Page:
We’re celebrating the sale of Leonardo da Vinci’s Salvator Mundi for a world-record $450,312,500 (including fees, etc.) at Christie’s (NYC) on 15 November, 2017, with this two-part series examining the contemporary art world through its ten most expensive paintings. In this first part, AAMag explores the concept of ‘provenance’ through the gaps in that of da Vinci’s Salvator Mundi—or is that Bernardino Luini’s or Giovanni Antonio Boltraffio’s? We’ve used de Kooning’s Interchange as an introduction or primer to some of the major players in the contemporary market—you’ve got to know your Geffens from your Griffiths and not just your Boltraffios from your Leonardos! We’ll also examine the major ‘market maker’ that is Qatar’s Al Thani family through their purchase of Cézanne’s The Card Players in 2011; while Gauguin’s Nafea faa ipoipo? allows us to touch upon the early history of Sotheby’s, Christie’s, and Phillips (de Pury); and we’ll finally turn to the surprising relations that link Abstract Expressionism with the Central Intelligence Agency (CIA) and the Republican Party through the ideologies of freedom/autonomy and money

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D.S. Graham
Lee Jungwoong: A Brush with Treachery

Lee Jungwoong’s artworks are formidably executed and eminently collectable. His Brush (Plate 5) (2014) is a magnificent example of trompe l’oeil in its deception of the viewer’s eye—we’re entitled to ask: Is this really a painting and not a photograph? Furthermore, Jungwoong’s paintings of paint brushes are, really, appealingly intellectual.

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D.S. Graham
Hank Willis Thomas’ Politics of Sport

Hank Willis Thomas’ artworks have a reputation for critically commenting on the pressing issues of political, black, and social identity that continue to vex and provoke society today. The Beautiful Game at Ben Brown Fine Arts (5th October to 24 November 2017) examines the relationship between these and their wider social forces in relation to sport in a truly global setting.

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Barney Trimble
Q&A: Layne Johnson

Layne Johnson, has returned to his fine art roots in a series of staggeringly breathtaking cloudscapes. ‘[I]f you haven’t experienced the Texas Hill Country,’ he says, ‘I hope you can someday.’ If you, like us, are stuck under the grey autumnal skies, then head over to Johnson’s impressive Instagram. You’ll find contemporary American Impressionism at its very best. Intimate morning suns gleaming through the woods. Glorious pink and orange sunsets over distant mountain ranges. There are few artists today who can capture a landscape as does Layne Johnson.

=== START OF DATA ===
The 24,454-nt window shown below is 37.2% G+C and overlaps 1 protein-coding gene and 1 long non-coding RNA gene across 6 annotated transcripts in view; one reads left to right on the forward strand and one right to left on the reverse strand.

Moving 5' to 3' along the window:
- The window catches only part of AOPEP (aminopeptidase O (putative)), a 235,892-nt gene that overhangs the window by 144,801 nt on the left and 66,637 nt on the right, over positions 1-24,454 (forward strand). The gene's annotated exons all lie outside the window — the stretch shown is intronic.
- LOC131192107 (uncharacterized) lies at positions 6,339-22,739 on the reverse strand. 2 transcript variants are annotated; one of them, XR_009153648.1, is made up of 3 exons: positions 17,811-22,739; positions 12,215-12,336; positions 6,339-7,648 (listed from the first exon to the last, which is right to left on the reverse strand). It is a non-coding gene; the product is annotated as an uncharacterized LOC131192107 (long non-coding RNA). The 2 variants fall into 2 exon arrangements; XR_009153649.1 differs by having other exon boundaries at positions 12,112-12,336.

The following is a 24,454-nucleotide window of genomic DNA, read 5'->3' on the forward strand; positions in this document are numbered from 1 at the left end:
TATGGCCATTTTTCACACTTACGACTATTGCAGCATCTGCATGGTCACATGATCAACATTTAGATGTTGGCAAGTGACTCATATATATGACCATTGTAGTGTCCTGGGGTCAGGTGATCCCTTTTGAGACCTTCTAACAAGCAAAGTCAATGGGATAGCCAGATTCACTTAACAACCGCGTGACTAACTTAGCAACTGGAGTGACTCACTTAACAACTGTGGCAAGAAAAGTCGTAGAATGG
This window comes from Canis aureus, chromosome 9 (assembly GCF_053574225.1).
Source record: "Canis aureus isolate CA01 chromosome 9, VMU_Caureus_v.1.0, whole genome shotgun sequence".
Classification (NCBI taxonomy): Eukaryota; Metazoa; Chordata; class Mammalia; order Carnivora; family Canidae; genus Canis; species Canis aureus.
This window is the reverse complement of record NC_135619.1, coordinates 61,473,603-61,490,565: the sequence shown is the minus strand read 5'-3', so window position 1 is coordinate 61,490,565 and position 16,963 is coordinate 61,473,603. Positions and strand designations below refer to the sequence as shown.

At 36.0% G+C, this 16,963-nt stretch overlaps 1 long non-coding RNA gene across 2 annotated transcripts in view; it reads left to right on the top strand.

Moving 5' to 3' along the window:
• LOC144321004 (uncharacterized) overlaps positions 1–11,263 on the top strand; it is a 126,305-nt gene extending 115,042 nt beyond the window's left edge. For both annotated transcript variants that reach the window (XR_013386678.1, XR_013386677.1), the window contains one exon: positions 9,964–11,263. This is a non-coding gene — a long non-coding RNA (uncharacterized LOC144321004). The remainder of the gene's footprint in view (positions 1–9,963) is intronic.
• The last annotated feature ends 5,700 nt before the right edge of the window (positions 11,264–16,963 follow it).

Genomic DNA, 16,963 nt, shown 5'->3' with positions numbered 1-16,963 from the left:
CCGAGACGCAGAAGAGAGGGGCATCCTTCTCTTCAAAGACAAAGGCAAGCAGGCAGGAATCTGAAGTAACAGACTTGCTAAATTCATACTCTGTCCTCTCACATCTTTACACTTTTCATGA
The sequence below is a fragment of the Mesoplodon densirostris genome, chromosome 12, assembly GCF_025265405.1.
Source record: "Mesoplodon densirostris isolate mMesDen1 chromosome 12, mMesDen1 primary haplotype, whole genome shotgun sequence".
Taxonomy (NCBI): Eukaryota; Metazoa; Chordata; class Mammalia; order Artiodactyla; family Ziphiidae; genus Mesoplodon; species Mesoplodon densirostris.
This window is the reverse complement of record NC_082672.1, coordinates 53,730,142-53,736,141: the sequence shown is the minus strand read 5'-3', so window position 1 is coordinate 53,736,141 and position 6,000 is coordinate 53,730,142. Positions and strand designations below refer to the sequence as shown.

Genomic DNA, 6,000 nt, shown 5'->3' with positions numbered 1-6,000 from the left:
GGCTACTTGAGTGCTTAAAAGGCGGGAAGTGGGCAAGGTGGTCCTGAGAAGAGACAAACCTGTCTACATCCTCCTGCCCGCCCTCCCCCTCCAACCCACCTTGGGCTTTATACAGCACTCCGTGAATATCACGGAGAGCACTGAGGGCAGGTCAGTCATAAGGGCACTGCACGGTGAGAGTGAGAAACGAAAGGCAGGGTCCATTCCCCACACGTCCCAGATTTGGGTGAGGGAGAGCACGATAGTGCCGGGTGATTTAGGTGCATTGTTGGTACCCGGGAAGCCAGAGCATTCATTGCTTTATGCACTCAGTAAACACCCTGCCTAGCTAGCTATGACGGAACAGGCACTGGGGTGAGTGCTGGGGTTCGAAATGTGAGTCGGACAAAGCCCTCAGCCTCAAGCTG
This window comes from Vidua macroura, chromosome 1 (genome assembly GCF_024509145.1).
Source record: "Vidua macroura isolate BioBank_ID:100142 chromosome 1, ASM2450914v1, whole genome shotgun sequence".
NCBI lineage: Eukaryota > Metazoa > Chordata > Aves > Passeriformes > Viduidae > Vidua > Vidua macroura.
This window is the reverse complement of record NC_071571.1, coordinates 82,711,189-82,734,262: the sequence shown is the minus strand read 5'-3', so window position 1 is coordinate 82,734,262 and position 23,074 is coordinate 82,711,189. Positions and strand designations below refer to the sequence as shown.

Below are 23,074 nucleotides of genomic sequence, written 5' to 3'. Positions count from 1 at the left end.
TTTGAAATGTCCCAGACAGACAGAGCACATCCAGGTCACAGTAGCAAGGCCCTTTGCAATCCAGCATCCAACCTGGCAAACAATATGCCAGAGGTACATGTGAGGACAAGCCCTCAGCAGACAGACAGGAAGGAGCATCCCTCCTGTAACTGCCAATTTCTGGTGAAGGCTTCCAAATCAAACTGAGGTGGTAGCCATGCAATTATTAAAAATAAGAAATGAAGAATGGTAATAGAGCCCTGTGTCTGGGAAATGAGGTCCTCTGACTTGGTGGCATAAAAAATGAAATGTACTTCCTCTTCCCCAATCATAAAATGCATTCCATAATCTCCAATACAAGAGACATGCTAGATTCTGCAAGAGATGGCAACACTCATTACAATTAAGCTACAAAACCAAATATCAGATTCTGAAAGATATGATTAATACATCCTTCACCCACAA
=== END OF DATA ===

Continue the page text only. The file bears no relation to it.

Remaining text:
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Bianca Schor
Fagerlund's Intimate Painted Moments

Although Fagerlund revives the traditional canon of art history, he never loses touch of the contemporary: when his female main character is drinking tea on the couch, Untitled (F-53) (2016), he again uses close-up and rough cuts, in reference to smartphone photography, to capture a calm moment. In this way Fagerlund emphasises the old masters tradition with modern contemporary aspects, he provides the viewer with mysterious stories of the mundane and all its secrets. The brilliance of the work is that the viewers also find themselves inhabiting those mesmerising moments in personal memories or subsequent dreams.

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Lucia Täubler
The Human Geography of Carl Krull

Krull has certainly traversed a complex terrain in recent years. Specifically, that wonderful and intriguing country that is the United States. His speech is in an amateur geographer or explorer’s register. He speaks of the ‘unchartered territory of the empty paper.’ He describes his drawings as ‘human seismographs.’ Of course, you’ll probably remember from your own geography classes that seismographs are those instruments that record the energy released by earthquakes in seismic waves. Krull’s are composed of the lines alluded to earlier, those black lines—more wobbly than parallel—that traversed the white canvas.

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Top 5 at The Other Art Fair London

Saatchi Art’s The Other Art Fair returns to London in October 5-7, 2017. There’s a plethora of abstract and figurative artists on show—although, the selection is somewhat weighted in favour of the former. From Elaine Kazimierczuk’s fragmented landscapes to Zeljka Paic’s architectural fantasies, Art Aesthetics chooses its Top 5 Artists to collect at The Other Art Fair 2017. 

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Q&A: Erin Hanson

Erin Hanson was eight years old when she began painting. Aged ten, she accepted her first commissions. Aged twelve, she was employed at a local mural studio. Since then, Hanson has won numerous awards and opened her own gallery, The Erin Hanson Gallery.

Art Aesthetics sat down with Hanson to discuss life, business, and, most importantly, art.

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Interesting Artworks: Interwoven by Daniel Bilmes

Daniel Bilmes’ paintings contain many of the hallmarks of timelessness. His work shares both aesthetic similarities and the emotional intimacy of great painters of the past. The painting Interwoven depicts a young woman, eyes closed and neck exposed. Drawn with obvious technical skill, the tight details of her face for a focal point that contrast the more abstract areas of the ground characterised by broader brushstrokes. 

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Q&A: Dina Brodsky

Whilst most of us are currently lounging somewhere sunny, Dina Brodsky is working hard. This New York-based contemporary artist specialises in realist miniature paintings and cycles through Europe in the summertime to draw inspiration for her work. Scanning her environment as she travels, Dina sketches away the little gems she comes across, and later turn them into miniature, ultra-detailed oil paintings, on 2’’ diameter copper or Plexiglas discs.